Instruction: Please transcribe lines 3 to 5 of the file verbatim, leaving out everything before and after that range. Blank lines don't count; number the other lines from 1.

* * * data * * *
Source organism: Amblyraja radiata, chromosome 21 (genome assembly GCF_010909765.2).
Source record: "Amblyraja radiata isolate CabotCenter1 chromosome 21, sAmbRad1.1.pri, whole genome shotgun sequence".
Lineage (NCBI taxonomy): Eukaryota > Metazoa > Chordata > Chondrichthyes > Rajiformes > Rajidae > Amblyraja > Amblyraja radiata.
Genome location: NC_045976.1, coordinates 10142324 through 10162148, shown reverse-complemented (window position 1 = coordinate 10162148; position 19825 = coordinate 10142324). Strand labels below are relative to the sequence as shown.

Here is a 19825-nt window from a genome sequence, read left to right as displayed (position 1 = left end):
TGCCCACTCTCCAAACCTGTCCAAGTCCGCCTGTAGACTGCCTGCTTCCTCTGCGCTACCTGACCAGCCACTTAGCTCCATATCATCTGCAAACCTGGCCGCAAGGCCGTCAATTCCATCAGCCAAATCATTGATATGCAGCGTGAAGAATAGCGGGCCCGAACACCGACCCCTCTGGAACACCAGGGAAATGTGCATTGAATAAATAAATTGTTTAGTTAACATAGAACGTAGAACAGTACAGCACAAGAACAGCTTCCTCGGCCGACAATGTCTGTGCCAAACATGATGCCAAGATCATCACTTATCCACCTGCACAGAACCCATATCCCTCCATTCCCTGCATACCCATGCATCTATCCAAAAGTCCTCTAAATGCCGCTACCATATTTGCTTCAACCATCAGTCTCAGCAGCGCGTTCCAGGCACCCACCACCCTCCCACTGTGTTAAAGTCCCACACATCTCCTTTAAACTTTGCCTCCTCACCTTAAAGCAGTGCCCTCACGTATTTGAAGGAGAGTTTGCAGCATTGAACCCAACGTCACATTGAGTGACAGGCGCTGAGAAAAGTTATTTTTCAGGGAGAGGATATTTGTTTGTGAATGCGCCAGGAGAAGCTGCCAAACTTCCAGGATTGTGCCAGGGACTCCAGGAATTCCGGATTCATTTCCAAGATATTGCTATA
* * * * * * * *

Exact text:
Lineage (NCBI taxonomy): Eukaryota > Metazoa > Chordata > Chondrichthyes > Rajiformes > Rajidae > Amblyraja > Amblyraja radiata.
Genome location: NC_045976.1, coordinates 10142324 through 10162148, shown reverse-complemented (window position 1 = coordinate 10162148; position 19825 = coordinate 10142324). Strand labels below are relative to the sequence as shown.

Here is a 19825-nt window from a genome sequence, read left to right as displayed (position 1 = left end):